DUCK SOUP: Selling the Woods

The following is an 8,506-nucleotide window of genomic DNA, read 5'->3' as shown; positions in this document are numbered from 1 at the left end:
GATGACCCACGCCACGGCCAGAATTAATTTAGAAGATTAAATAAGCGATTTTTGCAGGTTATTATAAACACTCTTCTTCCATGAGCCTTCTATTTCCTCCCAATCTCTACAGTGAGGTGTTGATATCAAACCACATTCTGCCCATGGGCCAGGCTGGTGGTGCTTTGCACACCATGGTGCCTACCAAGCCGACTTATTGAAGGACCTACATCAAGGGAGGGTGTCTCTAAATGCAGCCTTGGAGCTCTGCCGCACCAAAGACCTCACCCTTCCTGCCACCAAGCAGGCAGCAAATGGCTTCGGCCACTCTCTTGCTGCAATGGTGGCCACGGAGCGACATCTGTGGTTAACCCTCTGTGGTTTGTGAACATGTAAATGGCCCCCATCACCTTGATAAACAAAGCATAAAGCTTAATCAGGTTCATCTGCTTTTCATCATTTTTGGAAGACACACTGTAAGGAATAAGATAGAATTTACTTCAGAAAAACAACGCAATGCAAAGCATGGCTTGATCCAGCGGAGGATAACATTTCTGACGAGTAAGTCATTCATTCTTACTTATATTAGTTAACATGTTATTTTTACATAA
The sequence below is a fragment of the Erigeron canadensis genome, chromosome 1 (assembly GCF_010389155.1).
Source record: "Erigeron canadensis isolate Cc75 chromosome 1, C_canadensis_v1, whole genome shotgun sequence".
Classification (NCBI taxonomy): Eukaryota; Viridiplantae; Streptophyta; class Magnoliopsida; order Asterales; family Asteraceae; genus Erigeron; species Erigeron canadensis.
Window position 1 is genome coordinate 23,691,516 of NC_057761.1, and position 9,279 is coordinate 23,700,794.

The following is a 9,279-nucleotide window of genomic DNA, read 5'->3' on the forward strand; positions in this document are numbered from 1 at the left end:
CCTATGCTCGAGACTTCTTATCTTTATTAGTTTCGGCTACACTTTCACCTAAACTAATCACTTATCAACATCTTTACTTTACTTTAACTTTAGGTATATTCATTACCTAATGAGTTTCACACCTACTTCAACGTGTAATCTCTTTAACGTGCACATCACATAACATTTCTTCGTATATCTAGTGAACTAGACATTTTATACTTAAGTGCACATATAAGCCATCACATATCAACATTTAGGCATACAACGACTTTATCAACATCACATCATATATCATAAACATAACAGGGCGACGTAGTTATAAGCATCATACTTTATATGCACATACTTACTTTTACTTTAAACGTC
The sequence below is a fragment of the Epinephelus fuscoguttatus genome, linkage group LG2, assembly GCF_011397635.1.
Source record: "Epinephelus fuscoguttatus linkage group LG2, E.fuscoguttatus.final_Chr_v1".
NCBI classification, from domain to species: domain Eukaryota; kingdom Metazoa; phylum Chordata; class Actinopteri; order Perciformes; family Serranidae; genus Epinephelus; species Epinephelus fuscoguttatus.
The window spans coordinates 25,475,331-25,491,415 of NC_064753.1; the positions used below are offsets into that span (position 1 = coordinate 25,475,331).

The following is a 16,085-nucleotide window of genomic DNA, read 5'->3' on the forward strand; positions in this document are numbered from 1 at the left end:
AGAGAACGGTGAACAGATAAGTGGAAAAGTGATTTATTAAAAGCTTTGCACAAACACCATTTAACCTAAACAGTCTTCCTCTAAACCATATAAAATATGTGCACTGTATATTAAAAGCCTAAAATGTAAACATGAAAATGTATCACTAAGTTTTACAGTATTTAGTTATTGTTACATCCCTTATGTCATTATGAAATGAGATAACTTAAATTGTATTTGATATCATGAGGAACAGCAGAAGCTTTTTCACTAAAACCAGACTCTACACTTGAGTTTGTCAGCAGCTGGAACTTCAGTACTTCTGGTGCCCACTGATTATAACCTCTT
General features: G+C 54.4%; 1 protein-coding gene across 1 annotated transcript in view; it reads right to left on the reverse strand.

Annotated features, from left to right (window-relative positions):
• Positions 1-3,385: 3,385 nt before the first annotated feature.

There are whispers in Washington about selling off national land. Privatization is the buzzword. Public broadcasting, space exploration, welfare, health care: the private sector is more efficient. Let the market work its magic. Why should the woods be any different? I've been to the woods and I've come back to say "Stop." We should nip this one in the bud.Adirondack Park, in New York State, is rightly credited with magnificent natural beauty. It is the largest state park in the country, and the largest preservation area, state or federal, east of the Mississippi. Although it is called a park, it is actually a mix of public and private land governed by fairly strict conservation laws. It is also a glaring example of why the national government must not be tempted into placing woodlands into state or private management.While our National Forest system maintains access for everyone under it's often criticized banner of "multiple use," Adirondack Park is a playground for the rich. And while our National Park system manages an uneasy balance between wilderness preservation and tourist comfort, Adirondack Park has preserved the highlands through inaccessibility and left the valleys to development by private interests.Perhaps the worst effect of mixed private and state management is the hopeless dearth of information available about the park. Maps and other useful clues are provided only by Chambers of Commerce in the many small towns strewn through the region. Understandably, being instruments of business, the Chambers distribute information aimed at monetary gain. There's a blizzard of pamphlets about motels, craft shops, restaurants, guide services, boat rental, fishing and hunting equipment, and private camp grounds. Trail and canoe maps are sketchy, and difficult to read. Private and public lands as depicted on maps turn out to be inaccurate if not downright imaginary when you try to find them. I'm sure there are U.S. Geological Survey maps of the area, but they are not available at either private or state information kiosks within the park. The state campgrounds depend on commercial sources for most of their explanatory material as well. I drove on a seventy mile detour to an area designated on two maps as "wilderness." The heavy traffic on the corduroy road should have been a clue. The road was an access route for a museum tour. But there was no way to get to the wilderness if it existed at all.Those who can afford to stay in motels, inns, hotels, resorts and the like, or are members of the numerous hunting clubs which maintain private camp areas, are well served. Otherwise you pay ten bucks a night (without hookups) for one among two hundred or more sites at each of the official State campgrounds, or spend more at a privately owned camp. You are permitted to hike into the woods and camp alone if you enjoy an interesting regulatory challenge. Backpacking permits are available if you can find a ranger - lots of luck, and you will probably have to pay for a place to park while you are gone. Mom and Pop and the kids won't find any place for the sort of family camping enjoyed throughout the National Forest system, at least in any semblance of "alone." Camping in Adirondack is like living in a trailer park -- nice views of aluminum siding, wheels and pavement. If this is the future of the recreation leg of multiple use land management in our National Forest lands, they will truly become playgrounds for the rich. Camp grounds will follow the theme park model, motels, dude ranches and restaurants will cater to the tastefully outfitted elite, and the average person will become more and more cut off from the natural world. But, maybe that's what some members of Congress have in mind. We are the beneficiaries of far-sighted, even visionary efforts to set aside some of our natural world. The debt we owe those who devoted their lives to saving a few forests is immeasurable. The least we can do is strengthen protection, and when possible add more land at the margins. Selling our nation's treasures is worse than stupid. In the crush of population growth and environmental destruction that we face in the near future, forests once gone are unlikey to ever be replaced..